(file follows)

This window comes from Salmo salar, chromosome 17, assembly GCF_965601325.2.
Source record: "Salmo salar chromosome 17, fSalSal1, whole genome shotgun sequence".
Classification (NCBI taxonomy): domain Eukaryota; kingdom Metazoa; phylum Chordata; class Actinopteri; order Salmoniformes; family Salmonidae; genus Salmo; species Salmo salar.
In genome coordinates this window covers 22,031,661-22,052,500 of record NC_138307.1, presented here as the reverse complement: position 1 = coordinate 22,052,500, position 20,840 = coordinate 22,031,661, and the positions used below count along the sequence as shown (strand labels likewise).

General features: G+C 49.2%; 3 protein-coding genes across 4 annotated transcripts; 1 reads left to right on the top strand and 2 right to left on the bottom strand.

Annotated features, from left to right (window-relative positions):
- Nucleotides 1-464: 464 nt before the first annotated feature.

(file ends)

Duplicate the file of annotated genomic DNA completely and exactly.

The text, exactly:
This window comes from Salmo salar, chromosome 17, assembly GCF_965601325.2.
Source record: "Salmo salar chromosome 17, fSalSal1, whole genome shotgun sequence".
Classification (NCBI taxonomy): domain Eukaryota; kingdom Metazoa; phylum Chordata; class Actinopteri; order Salmoniformes; family Salmonidae; genus Salmo; species Salmo salar.
In genome coordinates this window covers 22,031,661-22,052,500 of record NC_138307.1, presented here as the reverse complement: position 1 = coordinate 22,052,500, position 20,840 = coordinate 22,031,661, and the positions used below count along the sequence as shown (strand labels likewise).

General features: G+C 49.2%; 3 protein-coding genes across 4 annotated transcripts; 1 reads left to right on the top strand and 2 right to left on the bottom strand.

Annotated features, from left to right (window-relative positions):
- Nucleotides 1-464: 464 nt before the first annotated feature.